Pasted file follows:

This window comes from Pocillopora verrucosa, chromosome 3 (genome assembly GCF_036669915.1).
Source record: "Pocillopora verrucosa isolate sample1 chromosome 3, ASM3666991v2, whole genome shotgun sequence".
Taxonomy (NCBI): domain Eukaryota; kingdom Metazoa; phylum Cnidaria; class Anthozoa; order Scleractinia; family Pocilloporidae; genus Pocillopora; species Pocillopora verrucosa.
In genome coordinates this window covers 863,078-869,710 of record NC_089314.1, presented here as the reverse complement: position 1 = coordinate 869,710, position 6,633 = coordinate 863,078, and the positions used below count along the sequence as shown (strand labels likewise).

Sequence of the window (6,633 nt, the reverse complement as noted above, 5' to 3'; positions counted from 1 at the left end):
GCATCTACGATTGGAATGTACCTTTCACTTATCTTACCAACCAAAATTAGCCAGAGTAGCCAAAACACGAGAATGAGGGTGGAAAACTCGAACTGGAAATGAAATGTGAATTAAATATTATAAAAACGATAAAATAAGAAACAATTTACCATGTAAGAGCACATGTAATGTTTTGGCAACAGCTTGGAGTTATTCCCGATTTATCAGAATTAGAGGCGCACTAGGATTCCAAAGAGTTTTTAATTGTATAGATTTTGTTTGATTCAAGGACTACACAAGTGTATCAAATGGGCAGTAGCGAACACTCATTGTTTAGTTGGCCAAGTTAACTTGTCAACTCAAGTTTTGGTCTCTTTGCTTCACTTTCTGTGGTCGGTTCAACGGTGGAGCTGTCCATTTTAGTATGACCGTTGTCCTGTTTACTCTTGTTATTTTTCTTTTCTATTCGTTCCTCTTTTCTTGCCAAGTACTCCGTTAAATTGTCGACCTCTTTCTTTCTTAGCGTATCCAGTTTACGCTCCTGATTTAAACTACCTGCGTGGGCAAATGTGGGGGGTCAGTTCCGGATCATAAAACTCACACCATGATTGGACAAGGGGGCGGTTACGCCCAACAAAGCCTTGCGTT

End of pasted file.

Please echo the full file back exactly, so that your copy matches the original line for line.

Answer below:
This window comes from Pocillopora verrucosa, chromosome 3 (genome assembly GCF_036669915.1).
Source record: "Pocillopora verrucosa isolate sample1 chromosome 3, ASM3666991v2, whole genome shotgun sequence".
Taxonomy (NCBI): domain Eukaryota; kingdom Metazoa; phylum Cnidaria; class Anthozoa; order Scleractinia; family Pocilloporidae; genus Pocillopora; species Pocillopora verrucosa.
In genome coordinates this window covers 863,078-869,710 of record NC_089314.1, presented here as the reverse complement: position 1 = coordinate 869,710, position 6,633 = coordinate 863,078, and the positions used below count along the sequence as shown (strand labels likewise).

Sequence of the window (6,633 nt, the reverse complement as noted above, 5' to 3'; positions counted from 1 at the left end):
GCATCTACGATTGGAATGTACCTTTCACTTATCTTACCAACCAAAATTAGCCAGAGTAGCCAAAACACGAGAATGAGGGTGGAAAACTCGAACTGGAAATGAAATGTGAATTAAATATTATAAAAACGATAAAATAAGAAACAATTTACCATGTAAGAGCACATGTAATGTTTTGGCAACAGCTTGGAGTTATTCCCGATTTATCAGAATTAGAGGCGCACTAGGATTCCAAAGAGTTTTTAATTGTATAGATTTTGTTTGATTCAAGGACTACACAAGTGTATCAAATGGGCAGTAGCGAACACTCATTGTTTAGTTGGCCAAGTTAACTTGTCAACTCAAGTTTTGGTCTCTTTGCTTCACTTTCTGTGGTCGGTTCAACGGTGGAGCTGTCCATTTTAGTATGACCGTTGTCCTGTTTACTCTTGTTATTTTTCTTTTCTATTCGTTCCTCTTTTCTTGCCAAGTACTCCGTTAAATTGTCGACCTCTTTCTTTCTTAGCGTATCCAGTTTACGCTCCTGATTTAAACTACCTGCGTGGGCAAATGTGGGGGGTCAGTTCCGGATCATAAAACTCACACCATGATTGGACAAGGGGGCGGTTACGCCCAACAAAGCCTTGCGTT